My Interview with Physical & Occupational Therapists
In this podcast, I interview my physical and occupational therapists on questions that have come up in the Parkinson's disease community related to physical therapy (PT) or occupational therapy (OT).
- What's the difference between PT and OT?
- What symptoms can be "helped" or improved with PT/OT?
- Are there PT exercises we can do at home to help manage certain symptoms?
- Can occupational therapy help with worsening handwriting?
- Are PT & OT covered by health insurance? How do I find out/make sure it's covered? (Costs are often a barrier for people to not go)
Along with answering the questions above and many more, we highlight the type of relationship with your therapist and the importance of it.
What's the difference between PT and OT?
Erin Verdon, OT: So occupational therapy, what we focus on is your ability to get back to your everyday tasks. So if that's through recovery to improve what you're currently doing, or even maintaining as well. So we can educate you on compensatory strategies that might be useful for you. So you can get back to work, going through your daily routine or even leisure activities and things like that.
Catherine Wunder, PT: From a physical therapy standpoint, we focus more on mobility. So walking and moving around, getting in and out of your bed, standing up and down from a chair, that kind of basic functional mobility. And then higher-level balance tasks as well. And just reducing risk for falling.
What symptoms can be "helped" or improved with PT/OT?
Erin Verdon, OT: Occupational therapy, we could focus on tremor management and utilizing compensatory strategies. Utilizing adaptive equipment that might make it a little bit easier for you if you do have any tremors. Like weighted utensils, utilizing grounding strategies like weight-bearing, putting weight through your upper extremities to help with the tremors. But also helping you too, because your mental health affects your physical health and vice versa. So with that, also educating on anxiety management or stress management. Utilizing those nice, deep breaths. Breathing in through your nose, out through your mouth, while you're doing some of these exercises, as well as through your everyday life.
Georgia March, PT: From a PT standpoint, I think probably one of the main things that we focus on is walking. A lot of times with Parkinson's, you see that shuffling gait pattern where you're not picking up your feet enough, which can lead to tripping, falling. So focusing on taking nice big steps, swinging your arms and moving your trunk, things like that. And then we practice other stuff too. We can teach you how to get off the floor safely, because as much as we want to prevent falls, unfortunately, sometimes it does happen and you find yourself on the ground, and now you need to know what to do to get yourself up safely. The freezing too, that's another area that we can address and teach different techniques, different strategies, to help break up the freezing and get yourself going again.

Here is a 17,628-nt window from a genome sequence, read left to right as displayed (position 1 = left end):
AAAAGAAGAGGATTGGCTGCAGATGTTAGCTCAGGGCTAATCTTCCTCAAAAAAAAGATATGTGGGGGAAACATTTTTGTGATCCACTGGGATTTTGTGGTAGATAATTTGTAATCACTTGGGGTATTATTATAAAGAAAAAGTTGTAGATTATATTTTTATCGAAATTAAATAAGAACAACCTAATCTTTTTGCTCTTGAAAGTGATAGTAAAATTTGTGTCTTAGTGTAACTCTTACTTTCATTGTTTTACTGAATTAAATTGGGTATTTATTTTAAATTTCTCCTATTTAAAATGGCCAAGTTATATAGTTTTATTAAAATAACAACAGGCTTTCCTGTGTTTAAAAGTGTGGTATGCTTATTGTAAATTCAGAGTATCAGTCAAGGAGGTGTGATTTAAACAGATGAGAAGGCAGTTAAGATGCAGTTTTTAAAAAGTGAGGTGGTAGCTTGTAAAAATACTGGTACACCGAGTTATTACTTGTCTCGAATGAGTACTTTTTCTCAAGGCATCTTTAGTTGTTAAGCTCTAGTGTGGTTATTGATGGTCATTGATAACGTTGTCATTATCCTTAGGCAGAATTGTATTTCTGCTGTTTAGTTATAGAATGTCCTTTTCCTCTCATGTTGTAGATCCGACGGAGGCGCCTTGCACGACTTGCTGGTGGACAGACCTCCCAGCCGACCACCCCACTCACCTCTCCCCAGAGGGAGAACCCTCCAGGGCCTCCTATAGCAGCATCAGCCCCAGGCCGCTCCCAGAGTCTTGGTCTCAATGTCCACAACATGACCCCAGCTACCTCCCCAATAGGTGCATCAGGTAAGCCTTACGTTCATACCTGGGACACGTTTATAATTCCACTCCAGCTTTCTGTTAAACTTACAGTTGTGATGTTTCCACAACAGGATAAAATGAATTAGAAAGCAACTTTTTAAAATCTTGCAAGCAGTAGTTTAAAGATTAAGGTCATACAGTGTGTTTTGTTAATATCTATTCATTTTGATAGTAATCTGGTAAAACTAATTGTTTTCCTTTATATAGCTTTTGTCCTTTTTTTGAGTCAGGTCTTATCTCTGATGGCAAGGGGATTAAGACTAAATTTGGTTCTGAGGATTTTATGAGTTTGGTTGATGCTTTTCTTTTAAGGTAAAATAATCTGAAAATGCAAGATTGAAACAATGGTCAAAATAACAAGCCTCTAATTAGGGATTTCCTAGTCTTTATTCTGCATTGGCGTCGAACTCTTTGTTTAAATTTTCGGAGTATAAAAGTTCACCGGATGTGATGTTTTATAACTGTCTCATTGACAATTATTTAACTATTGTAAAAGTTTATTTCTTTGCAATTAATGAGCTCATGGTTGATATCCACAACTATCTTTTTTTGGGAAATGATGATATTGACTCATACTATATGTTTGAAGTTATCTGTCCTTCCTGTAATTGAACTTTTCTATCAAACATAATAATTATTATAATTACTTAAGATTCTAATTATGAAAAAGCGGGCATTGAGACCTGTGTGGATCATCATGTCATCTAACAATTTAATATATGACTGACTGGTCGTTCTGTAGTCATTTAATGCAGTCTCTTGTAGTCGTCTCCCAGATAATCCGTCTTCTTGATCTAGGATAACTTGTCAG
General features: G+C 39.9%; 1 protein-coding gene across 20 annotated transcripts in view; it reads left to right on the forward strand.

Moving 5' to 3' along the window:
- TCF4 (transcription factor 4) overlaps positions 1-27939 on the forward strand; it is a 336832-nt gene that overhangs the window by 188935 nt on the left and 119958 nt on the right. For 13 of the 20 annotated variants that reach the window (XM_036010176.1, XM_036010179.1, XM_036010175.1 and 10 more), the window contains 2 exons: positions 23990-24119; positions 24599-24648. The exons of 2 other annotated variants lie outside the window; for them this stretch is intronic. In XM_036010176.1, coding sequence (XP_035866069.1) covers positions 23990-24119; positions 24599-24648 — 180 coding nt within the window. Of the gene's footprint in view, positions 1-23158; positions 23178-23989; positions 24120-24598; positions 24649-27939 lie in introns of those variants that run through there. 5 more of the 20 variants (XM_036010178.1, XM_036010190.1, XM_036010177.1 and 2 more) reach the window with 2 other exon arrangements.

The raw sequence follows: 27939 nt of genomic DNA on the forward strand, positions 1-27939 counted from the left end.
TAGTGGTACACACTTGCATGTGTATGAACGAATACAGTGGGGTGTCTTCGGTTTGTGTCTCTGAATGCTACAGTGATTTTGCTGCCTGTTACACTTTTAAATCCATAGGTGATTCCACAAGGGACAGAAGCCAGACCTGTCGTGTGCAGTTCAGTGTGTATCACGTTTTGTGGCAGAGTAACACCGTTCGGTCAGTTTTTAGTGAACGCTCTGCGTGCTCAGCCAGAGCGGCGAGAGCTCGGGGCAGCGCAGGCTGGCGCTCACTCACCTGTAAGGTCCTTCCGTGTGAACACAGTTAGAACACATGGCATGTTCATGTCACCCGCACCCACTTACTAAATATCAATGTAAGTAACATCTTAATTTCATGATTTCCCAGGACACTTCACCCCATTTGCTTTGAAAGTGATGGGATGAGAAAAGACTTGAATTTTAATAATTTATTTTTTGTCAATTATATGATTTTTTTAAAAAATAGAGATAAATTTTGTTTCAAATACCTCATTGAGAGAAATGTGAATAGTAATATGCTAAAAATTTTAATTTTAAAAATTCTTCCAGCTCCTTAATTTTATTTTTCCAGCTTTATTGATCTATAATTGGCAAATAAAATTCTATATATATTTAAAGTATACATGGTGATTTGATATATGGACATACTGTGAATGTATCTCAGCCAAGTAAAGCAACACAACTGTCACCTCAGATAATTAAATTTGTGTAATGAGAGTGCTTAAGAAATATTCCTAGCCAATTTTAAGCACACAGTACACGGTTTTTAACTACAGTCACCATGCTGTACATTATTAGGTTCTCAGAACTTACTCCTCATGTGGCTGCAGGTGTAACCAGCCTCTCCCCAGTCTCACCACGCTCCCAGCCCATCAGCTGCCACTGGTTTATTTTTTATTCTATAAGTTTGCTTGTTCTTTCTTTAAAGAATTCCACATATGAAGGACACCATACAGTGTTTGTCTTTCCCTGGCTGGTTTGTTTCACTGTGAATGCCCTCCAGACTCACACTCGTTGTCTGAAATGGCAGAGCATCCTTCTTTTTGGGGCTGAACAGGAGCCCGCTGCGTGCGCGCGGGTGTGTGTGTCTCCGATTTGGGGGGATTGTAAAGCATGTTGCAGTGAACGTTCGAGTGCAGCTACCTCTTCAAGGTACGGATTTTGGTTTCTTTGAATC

Are there PT exercises we can do at home to help manage certain symptoms?
Catherine Wunder, PT: Definitely yes. And you should be doing exercises at home because coming to PT two or three times a week is great. But if you're doing nothing on the other four or five days of the week and you're just relying on that two times a week hour-long session, then you're not going to get as much benefit as carrying those exercises over to your everyday life and doing them daily. Once you go to therapy and you get yourself situated on a program, then your therapist will start to progressively give you some stuff to do at home and help build that program for you.
Georgia March, PT: Yes. The onus is on the therapist to construct this program, but then it also falls on the patient to make sure they're doing it.
Can occupational therapy help with worsening handwriting?
Erin Verdon, OT: Yes, occupational therapy, we can help with handwriting. We can focus on working on refining that fine motor coordination, as well as the dexterity you might have in your hands. But also educating you on different adaptive equipment or equipment that could be used to help handwriting, or even feeding yourself and things like that that take a lot of arm coordination to use. So I know during my sessions, I'll show different equipment, and it's up to the patient if they want to utilize the equipment or not.
Are PT & OT covered by health insurance? How do I find out/make sure it's covered?
Georgia March, PT: As far as insurance goes, everyone has different insurances. It's hard to give a blanket statement for that. But we have really excellent front desk staff who help us out with all of that and inform the patient.
Have you had experience with occupational and/or physical therapy?
Have you or a loved one ever tried speech therapy?